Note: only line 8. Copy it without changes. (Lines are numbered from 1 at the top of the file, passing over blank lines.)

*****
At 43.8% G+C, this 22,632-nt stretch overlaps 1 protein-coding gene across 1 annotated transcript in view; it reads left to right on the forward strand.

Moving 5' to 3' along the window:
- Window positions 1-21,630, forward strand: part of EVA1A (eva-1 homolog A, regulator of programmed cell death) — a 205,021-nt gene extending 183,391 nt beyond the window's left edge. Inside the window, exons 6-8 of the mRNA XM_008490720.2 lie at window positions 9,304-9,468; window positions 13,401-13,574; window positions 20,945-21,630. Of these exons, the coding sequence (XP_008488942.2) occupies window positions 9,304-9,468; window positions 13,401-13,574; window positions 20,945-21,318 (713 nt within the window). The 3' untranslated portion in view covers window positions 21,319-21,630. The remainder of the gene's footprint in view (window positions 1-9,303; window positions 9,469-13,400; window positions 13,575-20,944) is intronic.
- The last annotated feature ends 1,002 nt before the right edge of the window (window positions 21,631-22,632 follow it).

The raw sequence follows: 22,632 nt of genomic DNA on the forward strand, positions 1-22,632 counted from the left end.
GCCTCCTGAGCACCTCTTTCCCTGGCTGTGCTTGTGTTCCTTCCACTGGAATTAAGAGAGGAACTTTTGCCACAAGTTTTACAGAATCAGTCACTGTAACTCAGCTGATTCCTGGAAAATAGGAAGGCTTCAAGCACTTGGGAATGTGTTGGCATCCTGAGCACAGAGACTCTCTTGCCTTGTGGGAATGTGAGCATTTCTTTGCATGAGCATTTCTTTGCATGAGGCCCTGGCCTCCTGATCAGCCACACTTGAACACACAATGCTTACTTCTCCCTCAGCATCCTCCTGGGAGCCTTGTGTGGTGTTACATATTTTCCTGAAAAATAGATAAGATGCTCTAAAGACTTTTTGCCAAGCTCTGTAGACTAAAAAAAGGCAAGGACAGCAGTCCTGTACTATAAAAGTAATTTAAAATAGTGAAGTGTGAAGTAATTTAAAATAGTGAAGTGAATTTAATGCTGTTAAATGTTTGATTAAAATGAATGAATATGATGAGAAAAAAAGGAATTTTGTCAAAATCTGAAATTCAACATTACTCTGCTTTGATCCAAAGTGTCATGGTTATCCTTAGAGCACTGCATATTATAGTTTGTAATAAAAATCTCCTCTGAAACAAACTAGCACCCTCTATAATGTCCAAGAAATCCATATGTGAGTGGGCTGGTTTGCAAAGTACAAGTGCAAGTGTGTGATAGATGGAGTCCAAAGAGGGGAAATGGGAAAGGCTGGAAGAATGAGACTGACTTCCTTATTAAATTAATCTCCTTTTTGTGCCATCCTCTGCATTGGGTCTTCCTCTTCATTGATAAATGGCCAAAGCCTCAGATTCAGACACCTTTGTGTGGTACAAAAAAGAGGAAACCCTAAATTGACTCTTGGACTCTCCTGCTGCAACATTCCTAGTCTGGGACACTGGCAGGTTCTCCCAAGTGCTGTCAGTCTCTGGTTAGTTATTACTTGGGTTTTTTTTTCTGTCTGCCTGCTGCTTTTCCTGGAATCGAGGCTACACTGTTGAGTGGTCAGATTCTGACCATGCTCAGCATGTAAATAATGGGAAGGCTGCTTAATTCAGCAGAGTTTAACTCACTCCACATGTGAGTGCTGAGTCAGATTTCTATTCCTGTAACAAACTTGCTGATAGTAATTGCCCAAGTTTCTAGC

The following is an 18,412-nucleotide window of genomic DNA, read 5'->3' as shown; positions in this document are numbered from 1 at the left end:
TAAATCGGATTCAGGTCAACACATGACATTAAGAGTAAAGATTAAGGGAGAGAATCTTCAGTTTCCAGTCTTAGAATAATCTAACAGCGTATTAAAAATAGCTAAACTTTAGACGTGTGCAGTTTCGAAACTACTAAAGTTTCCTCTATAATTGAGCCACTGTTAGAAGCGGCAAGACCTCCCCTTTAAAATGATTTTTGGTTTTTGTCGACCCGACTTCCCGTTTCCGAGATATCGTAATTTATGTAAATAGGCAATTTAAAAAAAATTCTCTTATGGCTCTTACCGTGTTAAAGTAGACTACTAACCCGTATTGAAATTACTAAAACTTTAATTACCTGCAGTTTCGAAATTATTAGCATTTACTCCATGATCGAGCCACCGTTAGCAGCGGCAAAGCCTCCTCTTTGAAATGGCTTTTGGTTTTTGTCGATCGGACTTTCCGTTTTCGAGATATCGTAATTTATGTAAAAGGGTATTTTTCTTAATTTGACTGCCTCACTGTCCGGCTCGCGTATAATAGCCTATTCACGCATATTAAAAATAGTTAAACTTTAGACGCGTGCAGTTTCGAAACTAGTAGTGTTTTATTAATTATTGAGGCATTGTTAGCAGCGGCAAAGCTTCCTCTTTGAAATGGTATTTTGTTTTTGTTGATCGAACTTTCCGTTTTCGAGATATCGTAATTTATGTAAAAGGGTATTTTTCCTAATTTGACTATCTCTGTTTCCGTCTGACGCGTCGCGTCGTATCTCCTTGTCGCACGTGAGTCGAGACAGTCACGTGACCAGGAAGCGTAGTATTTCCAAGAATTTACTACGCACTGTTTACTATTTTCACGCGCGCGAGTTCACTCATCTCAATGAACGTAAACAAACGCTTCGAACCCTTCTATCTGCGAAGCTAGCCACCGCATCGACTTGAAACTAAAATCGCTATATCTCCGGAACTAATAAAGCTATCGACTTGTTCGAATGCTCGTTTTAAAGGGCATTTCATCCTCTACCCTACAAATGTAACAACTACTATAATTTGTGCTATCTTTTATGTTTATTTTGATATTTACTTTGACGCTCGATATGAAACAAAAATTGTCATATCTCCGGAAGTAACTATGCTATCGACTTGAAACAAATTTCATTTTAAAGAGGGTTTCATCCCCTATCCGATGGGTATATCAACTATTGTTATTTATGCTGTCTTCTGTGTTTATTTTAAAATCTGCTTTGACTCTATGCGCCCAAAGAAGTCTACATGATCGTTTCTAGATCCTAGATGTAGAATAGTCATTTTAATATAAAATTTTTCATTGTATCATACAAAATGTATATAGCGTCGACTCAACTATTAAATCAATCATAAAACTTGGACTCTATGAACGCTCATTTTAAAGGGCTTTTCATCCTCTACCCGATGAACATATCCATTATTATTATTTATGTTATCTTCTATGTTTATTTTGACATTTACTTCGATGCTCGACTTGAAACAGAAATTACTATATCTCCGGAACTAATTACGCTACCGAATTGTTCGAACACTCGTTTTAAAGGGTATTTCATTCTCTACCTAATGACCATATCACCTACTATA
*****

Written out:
TAAATCGGATTCAGGTCAACACATGACATTAAGAGTAAAGATTAAGGGAGAGAATCTTCAGTTTCCAGTCTTAGAATAATCTAACAGCGTATTAAAAATAGCTAAACTTTAGACGTGTGCAGTTTCGAAACTACTAAAGTTTCCTCTATAATTGAGCCACTGTTAGAAGCGGCAAGACCTCCCCTTTAAAATGATTTTTGGTTTTTGTCGACCCGACTTCCCGTTTCCGAGATATCGTAATTTATGTAAATAGGCAATTTAAAAAAAATTCTCTTATGGCTCTTACCGTGTTAAAGTAGACTACTAACCCGTATTGAAATTACTAAAACTTTAATTACCTGCAGTTTCGAAATTATTAGCATTTACTCCATGATCGAGCCACCGTTAGCAGCGGCAAAGCCTCCTCTTTGAAATGGCTTTTGGTTTTTGTCGATCGGACTTTCCGTTTTCGAGATATCGTAATTTATGTAAAAGGGTATTTTTCTTAATTTGACTGCCTCACTGTCCGGCTCGCGTATAATAGCCTATTCACGCATATTAAAAATAGTTAAACTTTAGACGCGTGCAGTTTCGAAACTAGTAGTGTTTTATTAATTATTGAGGCATTGTTAGCAGCGGCAAAGCTTCCTCTTTGAAATGGTATTTTGTTTTTGTTGATCGAACTTTCCGTTTTCGAGATATCGTAATTTATGTAAAAGGGTATTTTTCCTAATTTGACTATCTCTGTTTCCGTCTGACGCGTCGCGTCGTATCTCCTTGTCGCACGTGAGTCGAGACAGTCACGTGACCAGGAAGCGTAGTATTTCCAAGAATTTACTACGCACTGTTTACTATTTTCACGCGCGCGAGTTCACTCATCTCAATGAACGTAAACAAACGCTTCGAACCCTTCTATCTGCGAAGCTAGCCACCGCATCGACTTGAAACTAAAATCGCTATATCTCCGGAACTAATAAAGCTATCGACTTGTTCGAATGCTCGTTTTAAAGGGCATTTCATCCTCTACCCTACAAATGTAACAACTACTATAATTTGTGCTATCTTTTATGTTTATTTTGATATTTACTTTGACGCTCGATATGAAACAAAAATTGTCATATCTCCGGAAGTAACTATGCTATCGACTTGAAACAAATTTCATTTTAAAGAGGGTTTCATCCCCTATCCGATGGGTATATCAACTATTGTTATTTATGCTGTCTTCTGTGTTTATTTTAAAATCTGCTTTGACTCTATGCGCCCAAAGAAGTCTACATGATCGTTTCTAGATCCTAGATGTAGAATAGTCATTTTAATATAAAATTTTTCATTGTATCATACAAAATGTATATAGCGTCGACTCAACTATTAAATCAATCATAAAACTTGGACTCTATGAACGCTCATTTTAAAGGGCTTTTCATCCTCTACCCGATGAACATATCCATTATTATTATTTATGTTATCTTCTATGTTTATTTTGACATTTACTTCGATGCTCGACTTGAAACAGAAATTACTATATCTCCGGAACTAATTACGCTACCGAATTGTTCGAACACTCGTTTTAAAGGGTATTTCATTCTCTACCTAATGACCATATCACCTACTATA